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Friday, April 30, 2010

Tomato Day

Hurray!  I planted my tomatoes today.  I have been expecting to do it for 2 weeks, but the 5-day forecasts kept throwing nightly temps in the 40's.  And it did, indeed, get down to about 45 here just 3 nights ago.  But with the extended forecast staying above 55 for the next ten days, I decided to go for it today.

First, I put down reflective red plastic.  It maximizes the light frequency tomatoes use best.  Plus it makes a good weed suppression cover.  Notice there are 2 tomato beds.  The bed between them his half monarda (the bees love it, which provides great pollination) and half cole crops (broccoli, cabbage, and radicchio).  Then I selected my best seedlings.

I have 3 Cherokee Purple, 2 Brandywine, and 1 each of Aunt Gerty's Gold, Prudens Purple, and Tennessee Britches.  I have a cherry tomato for a hanging pot, but that goes elsewhere.  You can guess from that that I prefer Cherokee Purple.  It is very productive and hardy for an heirloom and the taste is subtle and complex.  I like the Brandywine a lot too (who doesn't), but it is a meager producer and it tends to die early.  I will actually be planting  some new ones this week for replacement for the late season.  I may just root a few suckers and see how that works. 

Second, I dug 10" deep holes to set the seedlings down as far as I could.  For those of you not so familiar with tomatoes, they develop roots from all buried stem.  That helps a lot.  It also keeps the early rootball well insulated from temperature and moisture fluctuations.  I mixed the dug out soil with good slow-release organic fertilizer.  I mix my own from 2 types and the final ratio is about 9-6-6.  Too much nitrogen means lots of foliage and not many fruits!
Then I back-filled the holes, making a saucer around them do hold water.

Third, I staked the seedlings in the center, put on the cages (22" diameter by 5' high remesh), and separately staked the cages.  I love the remesh cages.  They have 6" openings so it is easy to harvest the tomatoes, they are very sturdy, and they seem to last forever.  Mine are about 15 years old and going strong.  I gave them 2 good deep waterings (the soil was dry).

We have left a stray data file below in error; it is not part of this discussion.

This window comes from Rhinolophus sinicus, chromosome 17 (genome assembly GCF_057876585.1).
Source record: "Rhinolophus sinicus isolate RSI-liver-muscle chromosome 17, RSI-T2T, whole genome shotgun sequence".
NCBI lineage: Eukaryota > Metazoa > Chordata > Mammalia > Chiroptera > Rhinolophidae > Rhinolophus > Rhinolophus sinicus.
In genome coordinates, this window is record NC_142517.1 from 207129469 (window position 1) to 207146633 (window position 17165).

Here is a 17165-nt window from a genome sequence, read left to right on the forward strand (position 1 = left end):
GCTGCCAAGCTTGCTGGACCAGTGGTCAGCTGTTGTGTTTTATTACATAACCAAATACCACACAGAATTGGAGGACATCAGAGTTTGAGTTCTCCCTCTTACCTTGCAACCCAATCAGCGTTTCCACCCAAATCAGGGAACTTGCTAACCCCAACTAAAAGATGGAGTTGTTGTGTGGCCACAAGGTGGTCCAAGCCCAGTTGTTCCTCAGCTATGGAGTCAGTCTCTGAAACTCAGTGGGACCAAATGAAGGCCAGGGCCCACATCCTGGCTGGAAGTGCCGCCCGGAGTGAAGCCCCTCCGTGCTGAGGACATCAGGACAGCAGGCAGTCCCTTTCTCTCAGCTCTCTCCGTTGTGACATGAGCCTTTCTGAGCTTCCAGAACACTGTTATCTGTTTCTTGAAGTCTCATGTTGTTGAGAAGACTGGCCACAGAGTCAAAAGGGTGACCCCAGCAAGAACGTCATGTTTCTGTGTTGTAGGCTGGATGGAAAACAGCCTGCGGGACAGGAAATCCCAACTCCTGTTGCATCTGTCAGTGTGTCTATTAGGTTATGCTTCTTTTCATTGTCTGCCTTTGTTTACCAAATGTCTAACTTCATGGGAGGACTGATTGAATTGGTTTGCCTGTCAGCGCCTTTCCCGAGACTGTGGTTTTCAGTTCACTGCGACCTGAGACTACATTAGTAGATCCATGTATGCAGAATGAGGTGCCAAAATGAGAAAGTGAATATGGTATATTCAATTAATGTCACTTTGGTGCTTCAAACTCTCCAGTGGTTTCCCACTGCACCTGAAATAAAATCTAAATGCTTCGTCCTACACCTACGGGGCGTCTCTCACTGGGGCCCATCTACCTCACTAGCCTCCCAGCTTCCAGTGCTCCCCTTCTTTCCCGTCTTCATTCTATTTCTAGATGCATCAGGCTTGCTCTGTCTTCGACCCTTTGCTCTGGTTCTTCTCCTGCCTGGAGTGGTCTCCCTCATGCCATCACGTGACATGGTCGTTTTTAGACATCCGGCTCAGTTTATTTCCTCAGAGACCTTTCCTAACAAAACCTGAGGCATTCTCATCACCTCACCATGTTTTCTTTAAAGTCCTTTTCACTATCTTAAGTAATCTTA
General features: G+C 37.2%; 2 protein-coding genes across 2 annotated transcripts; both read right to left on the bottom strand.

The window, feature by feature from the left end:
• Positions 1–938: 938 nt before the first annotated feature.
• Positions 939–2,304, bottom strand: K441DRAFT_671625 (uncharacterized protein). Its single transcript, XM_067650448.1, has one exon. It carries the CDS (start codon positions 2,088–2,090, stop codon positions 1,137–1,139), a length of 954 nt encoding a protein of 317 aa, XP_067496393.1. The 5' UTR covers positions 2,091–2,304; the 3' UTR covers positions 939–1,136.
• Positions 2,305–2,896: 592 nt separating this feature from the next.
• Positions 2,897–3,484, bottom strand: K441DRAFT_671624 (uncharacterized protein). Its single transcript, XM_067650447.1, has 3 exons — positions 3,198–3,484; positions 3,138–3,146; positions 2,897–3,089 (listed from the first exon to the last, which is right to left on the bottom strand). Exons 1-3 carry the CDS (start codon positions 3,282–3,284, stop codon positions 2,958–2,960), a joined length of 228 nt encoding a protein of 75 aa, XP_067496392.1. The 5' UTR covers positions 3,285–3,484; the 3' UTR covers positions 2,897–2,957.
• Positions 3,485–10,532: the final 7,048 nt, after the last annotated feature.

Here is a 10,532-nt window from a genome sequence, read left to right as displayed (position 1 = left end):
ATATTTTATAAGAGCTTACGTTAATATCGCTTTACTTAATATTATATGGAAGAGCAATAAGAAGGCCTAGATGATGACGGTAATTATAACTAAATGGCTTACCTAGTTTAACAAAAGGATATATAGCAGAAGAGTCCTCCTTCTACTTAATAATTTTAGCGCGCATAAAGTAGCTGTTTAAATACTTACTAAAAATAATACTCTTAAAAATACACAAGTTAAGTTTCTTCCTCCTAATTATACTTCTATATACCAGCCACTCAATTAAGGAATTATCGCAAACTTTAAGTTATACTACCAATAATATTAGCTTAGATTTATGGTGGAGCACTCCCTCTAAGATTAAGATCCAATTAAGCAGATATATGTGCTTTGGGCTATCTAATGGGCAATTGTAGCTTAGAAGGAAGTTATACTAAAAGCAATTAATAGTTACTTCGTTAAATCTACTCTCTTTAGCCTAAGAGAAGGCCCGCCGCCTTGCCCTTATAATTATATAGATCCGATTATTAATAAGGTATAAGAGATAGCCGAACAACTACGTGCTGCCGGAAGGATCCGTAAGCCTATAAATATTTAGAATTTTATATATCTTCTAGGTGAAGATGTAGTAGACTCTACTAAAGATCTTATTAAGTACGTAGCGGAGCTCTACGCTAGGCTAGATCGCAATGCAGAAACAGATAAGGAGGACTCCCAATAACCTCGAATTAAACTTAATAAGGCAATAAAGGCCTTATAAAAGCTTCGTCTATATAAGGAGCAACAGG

I also attached the seedling to the center stakes and the cages to the outside stakes.  I found these need plastic spring clips that make that so easy.  I used to use plastic trash-bag ties but the clips are much better.

Here is a closeup of one of the seedlings.  Even buried 10" deep, they are 8" above the surface. I usually plant about Tax Day, but like I said, the weather was fluctuating a lot this month.  I usually use Wall O' Waters to protect them, but they really are a pain to set up and fill and I decided not to do that this year.  But the stems are solid, the weather looks good, and they should be off and growing quickly.
I wanted to show the remesh cages a bit better, too.  At least you can see it in the above picture.

I plan to foliar feed the plants more often this year.  That means spraying a liquid fertilizer directly on the leaves.  They can absorb it through the leaves and what runs down the stem gets into the soil around the roots.

I think I will celebrate tonight with a steak, some home-grown asparagus, and a home-grown salad.  And some wine.  And "snacks" for dessert...
My desserts are not like most peoples' desserts.  LOL!  Those bready-looking strips are banana cake.  Think "spice cake" without the spices but with a cup of ripe banana mashed into the batter...  Yum!

Do you like my placemat?  I eat dinner on a TV tray while watching my favorite shows...  Science, Nature, and Cooking. 
My favorite cooking show is 'Good Eats' by Alton Brown...  He doesn't just cook, he explains the "why" of cooking.


Alasandra said...

Love the placemat. Artemisia sits in the chair with me when I eat while watching TV. I know she keeps hoping I'll foolishly put my plate within her reach so she can devour my lunch.

Jacqueline said...

You deserve the celebration!...Banana cake sounds wonderful; I love banana nut bread=great childhood memories!